By focusing on overlapped DEDMs between bacterial and viral infections, or bacterial infection and LPS treatment, we have identified sets of hypermethylated and hypomethylated genes that are either upregulated or downregulated following ALKBH5 knockdown. However, we have found that over 50% of these genes are both hypermethylated and upregulated, confirming the important positive regulatory role of m6A in the expression of these genes. We have confirmed the hypermethylation and upregulation of numerous innate immune response genes including IFIH1, TNFAIP3, IFIT1 and IFIT2 following ALKBH5 knockdown during bacterial and viral infections as well as LPS treatment, indicating that these genes might be universally regulated by m6A during bacterial and viral infections. While the reduced IFIT2 transcript stability is expected following ALKBH5 knockdown and an increase in m6A level, we have also found increased stability of TNFAIP3 and IFIH1 transcripts. It would be interesting to further investigate how the increased m6A modifications and ALKBH5 knockdown stabilize these transcripts. The mechanism of m6A enhancement and ALKBH5 reduction of IFIT1 expression is also unclear.
In summary, we have mapped m6A epitranscriptomes during bacterial and viral infections, and LPS stimulation, and identified m6A- and ALKBH5-regulated common and distinct innate immune response genes including a set of genes with positive correlation of expression with m6A level. These results reveal the important roles of m6A and ALKBH5 in innate immune response, and provide rich resources for the scientific community.
Materials and methods
Bacteria, virus and cells
P. aeruginosa were purchased from ATCC; Herpes simplex virus type 1 (HSV-1, F strain) was a gift from Dr. David Johnson (Oregon Health Science University, Portland, OR); RAW 264.7 and HeLa cells were purchased from ATCC and cultured following the instructions provided by ATCC.
Infection and LPS treatment
RAW264.7 cells at 4 × 105 cells per mL were infected with P. aeruginosa at 107 per mL and harvested at the indicated time point. RAW264.7 cells at 4 × 105 cells per mL were treated with LPS at 1 μg/mL and harvested at 6 h post-treatment. HeLa cells were infected with HSV-1 at 5 MOIs and harvested at 5 or 8 h post-infection.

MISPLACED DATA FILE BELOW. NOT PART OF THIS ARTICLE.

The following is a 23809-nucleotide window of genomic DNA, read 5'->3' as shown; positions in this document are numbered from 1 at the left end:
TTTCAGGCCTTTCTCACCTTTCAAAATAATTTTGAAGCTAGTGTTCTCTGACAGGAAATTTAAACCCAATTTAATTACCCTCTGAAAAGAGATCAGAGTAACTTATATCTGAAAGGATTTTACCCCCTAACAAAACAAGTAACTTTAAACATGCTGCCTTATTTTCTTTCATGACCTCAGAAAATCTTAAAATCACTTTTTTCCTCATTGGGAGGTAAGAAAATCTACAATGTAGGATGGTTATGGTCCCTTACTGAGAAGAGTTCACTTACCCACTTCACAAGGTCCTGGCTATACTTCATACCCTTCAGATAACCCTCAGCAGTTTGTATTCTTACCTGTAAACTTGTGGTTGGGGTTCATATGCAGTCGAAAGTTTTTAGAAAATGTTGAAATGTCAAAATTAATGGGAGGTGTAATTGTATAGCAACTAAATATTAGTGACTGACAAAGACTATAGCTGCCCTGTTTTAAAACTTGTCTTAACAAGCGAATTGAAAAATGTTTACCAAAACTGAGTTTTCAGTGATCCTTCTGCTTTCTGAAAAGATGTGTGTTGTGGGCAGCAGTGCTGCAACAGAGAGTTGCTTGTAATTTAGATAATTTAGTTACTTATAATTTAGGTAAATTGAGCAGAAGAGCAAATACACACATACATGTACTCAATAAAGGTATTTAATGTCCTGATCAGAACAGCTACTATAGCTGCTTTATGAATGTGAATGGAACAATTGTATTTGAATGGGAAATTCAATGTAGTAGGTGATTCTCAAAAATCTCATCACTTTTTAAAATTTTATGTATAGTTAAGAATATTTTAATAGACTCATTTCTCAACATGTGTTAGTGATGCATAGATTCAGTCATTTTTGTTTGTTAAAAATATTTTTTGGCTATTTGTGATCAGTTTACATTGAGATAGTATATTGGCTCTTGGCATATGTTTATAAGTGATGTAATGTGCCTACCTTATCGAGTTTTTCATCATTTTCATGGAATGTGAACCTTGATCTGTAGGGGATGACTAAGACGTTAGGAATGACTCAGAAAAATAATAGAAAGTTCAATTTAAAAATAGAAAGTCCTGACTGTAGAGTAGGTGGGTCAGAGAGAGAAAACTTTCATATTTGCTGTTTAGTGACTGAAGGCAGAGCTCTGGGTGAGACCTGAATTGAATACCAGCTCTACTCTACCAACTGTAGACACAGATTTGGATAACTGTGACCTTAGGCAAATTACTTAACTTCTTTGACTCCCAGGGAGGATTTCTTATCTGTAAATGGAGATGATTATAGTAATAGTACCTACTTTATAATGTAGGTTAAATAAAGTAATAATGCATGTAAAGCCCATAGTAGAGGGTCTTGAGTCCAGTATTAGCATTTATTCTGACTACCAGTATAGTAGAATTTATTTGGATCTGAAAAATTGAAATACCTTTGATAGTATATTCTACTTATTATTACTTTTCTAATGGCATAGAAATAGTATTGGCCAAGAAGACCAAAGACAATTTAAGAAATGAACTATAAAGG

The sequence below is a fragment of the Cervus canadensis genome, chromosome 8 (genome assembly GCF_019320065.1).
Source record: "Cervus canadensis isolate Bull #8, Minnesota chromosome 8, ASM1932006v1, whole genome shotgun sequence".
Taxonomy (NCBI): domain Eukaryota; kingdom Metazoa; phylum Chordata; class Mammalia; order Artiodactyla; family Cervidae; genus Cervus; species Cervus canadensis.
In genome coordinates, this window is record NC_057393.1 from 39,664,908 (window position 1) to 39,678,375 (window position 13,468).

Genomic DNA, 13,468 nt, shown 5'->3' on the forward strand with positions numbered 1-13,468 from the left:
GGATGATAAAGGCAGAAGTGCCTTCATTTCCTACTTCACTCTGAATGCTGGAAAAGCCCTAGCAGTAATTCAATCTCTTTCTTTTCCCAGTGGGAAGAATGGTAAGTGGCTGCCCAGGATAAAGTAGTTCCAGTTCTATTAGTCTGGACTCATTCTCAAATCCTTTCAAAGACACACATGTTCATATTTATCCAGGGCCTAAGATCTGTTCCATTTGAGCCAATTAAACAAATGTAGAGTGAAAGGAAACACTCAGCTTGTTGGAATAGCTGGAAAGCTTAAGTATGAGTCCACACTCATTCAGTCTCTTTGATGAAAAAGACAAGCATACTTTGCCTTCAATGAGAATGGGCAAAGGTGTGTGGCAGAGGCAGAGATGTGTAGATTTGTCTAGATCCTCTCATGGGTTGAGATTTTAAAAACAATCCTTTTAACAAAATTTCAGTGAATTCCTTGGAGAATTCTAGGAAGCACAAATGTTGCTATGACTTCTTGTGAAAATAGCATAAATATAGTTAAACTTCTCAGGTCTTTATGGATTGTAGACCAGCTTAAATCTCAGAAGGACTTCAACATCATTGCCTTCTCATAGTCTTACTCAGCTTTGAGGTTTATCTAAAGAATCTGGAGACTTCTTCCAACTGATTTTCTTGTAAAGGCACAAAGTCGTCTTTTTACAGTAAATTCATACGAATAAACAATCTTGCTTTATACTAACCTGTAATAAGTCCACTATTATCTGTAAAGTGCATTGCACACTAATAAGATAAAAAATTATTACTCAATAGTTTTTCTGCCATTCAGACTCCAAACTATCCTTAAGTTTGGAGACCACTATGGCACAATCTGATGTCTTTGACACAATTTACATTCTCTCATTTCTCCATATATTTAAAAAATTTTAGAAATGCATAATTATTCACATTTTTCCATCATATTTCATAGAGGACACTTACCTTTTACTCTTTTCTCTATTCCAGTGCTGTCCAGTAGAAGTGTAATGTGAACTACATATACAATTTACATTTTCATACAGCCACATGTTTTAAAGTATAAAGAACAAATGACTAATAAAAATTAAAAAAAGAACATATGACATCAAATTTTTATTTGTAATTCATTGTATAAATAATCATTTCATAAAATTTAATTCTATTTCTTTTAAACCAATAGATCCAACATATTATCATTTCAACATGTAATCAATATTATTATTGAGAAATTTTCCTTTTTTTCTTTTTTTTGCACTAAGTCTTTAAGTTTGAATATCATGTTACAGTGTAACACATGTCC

Isolation of m6A-containing fragments was performed as previously described with minor modifications . Briefly, total RNA was extracted from cells using TRI Reagent (T9424-200ML, Sigma-Aldrich). The total RNA was fragmented using an RNA fragmentation kit (AM8740, ThermoFisher). Successful fragmentation of RNA with sizes close to 100 nucleotides was validated using a bioanalyzer (2100 bioanalyzer instrument, Agilent). Anti-m6A antibody (10 µg) (202-003, Synaptic Systems) was incubated with 30 µl slurry of Pierce Protein A Agarose beads (20365, ThermoFisher) by rotating in 250 µl PBS at 4 °C for 3 h. The beads were washed three times in cold PBS followed by one wash in an IP buffer containing 10 mM Tris-HCl at pH 7.4, 150 mM NaCl and 1% Igepal CA-630 (I8896-50ML, Sigma-Aldrich). To isolate the m6A-containing fragments, 120 µg of fragmented total RNA was added to the antibody-bound beads in 250 µl IP buffer supplemented with RNasin Plus RNase inhibitor (PRN2615, Promega), and the mixture was incubated at 4 °C for 2 h. The beads were washed seven times with 1 ml IP buffer and eluted with 100 µl IP buffer supplemented with 6.67 mM of m6A salt (M2780, Sigma-Aldrich) for 1 h at 4 °C. A second elution was carried out and the eluates were pooled together before purification with ethanol 70% precipitation.